Manuel J. Davis, 72, a Washington attorney since 1933 and a former special counsel for the old D.C. Transit System, a predecessor of Metro, died Wednesday at Sibley Memorial Hospital following a heart attack.

Mr. Davis, who was a partner in the law firm of Herrick, Allen, Davis & Bailey at the time of his death, had a general law practice. But much of his work was in the field of probate and corporate law and representing clients before the Interstate Commerce Commission, the Securities and Exchange Commission, the Federal Trade Commission and at the Transportation and Interior departments.

Mr. Davis was general counsel and a stockholder of the old Washington, Virginia & Maryland Coach Co., Inc. When that system was acquired by the D.C. Transit Co. in 1964, Mr. Davis was retained as a special counsel. He held that position until D.C. Transit became part of Metro in 1973.

A native of Philadelphia, Mr. Davis grew up there an in Atlantic City, N.J. He was graduated from the Dickinson School of Law at Carlisle, Pa., in 1932 and then moved to Washington, where he earned a doctorate in law at George Washington University.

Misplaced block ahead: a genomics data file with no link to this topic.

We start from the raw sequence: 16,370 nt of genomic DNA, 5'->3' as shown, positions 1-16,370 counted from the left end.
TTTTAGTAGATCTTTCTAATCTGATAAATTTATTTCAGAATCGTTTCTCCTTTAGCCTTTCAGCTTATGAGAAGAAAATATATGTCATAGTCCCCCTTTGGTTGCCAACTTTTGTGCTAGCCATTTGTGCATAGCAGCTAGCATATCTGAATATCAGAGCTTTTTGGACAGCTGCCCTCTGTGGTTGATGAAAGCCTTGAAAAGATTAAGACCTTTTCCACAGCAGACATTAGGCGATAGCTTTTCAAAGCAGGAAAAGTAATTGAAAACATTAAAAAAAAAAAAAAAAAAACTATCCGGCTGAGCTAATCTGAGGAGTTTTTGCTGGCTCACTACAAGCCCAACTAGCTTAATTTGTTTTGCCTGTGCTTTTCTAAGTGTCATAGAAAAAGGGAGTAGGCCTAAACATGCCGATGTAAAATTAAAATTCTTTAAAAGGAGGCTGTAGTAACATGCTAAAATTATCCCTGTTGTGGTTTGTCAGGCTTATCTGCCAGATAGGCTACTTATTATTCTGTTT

He went into private practice here in 1933 and continued in it until his death.

Mr. Davis was a member of the American Bar Association, the Bar Association of the District of Columbia and the D.C., Virginia Bar and Inter-American bar associations. He was a member of the bar of the U.S. Supreme Court and the bars of other courts.

He was a Mason and a past master of the Masonic Lodge National 12, the Mithras Lodge of Perfection and the Almas Temple. He also was a member of the University Club, the Capitol Hill Club and the Chatterbox Club, of which he was chief, or president, for many years. He was active in Republican Party affairs.

Mr. Davis's survivors include his wife, Sarah Frazier Davis, of Washington, four sisters, Lillian Emder, Dorothy Goldwyn, Mildred Fisher and Florence Rich, and three brothers, David J., Edward A. and H. Bernard, all of Washington.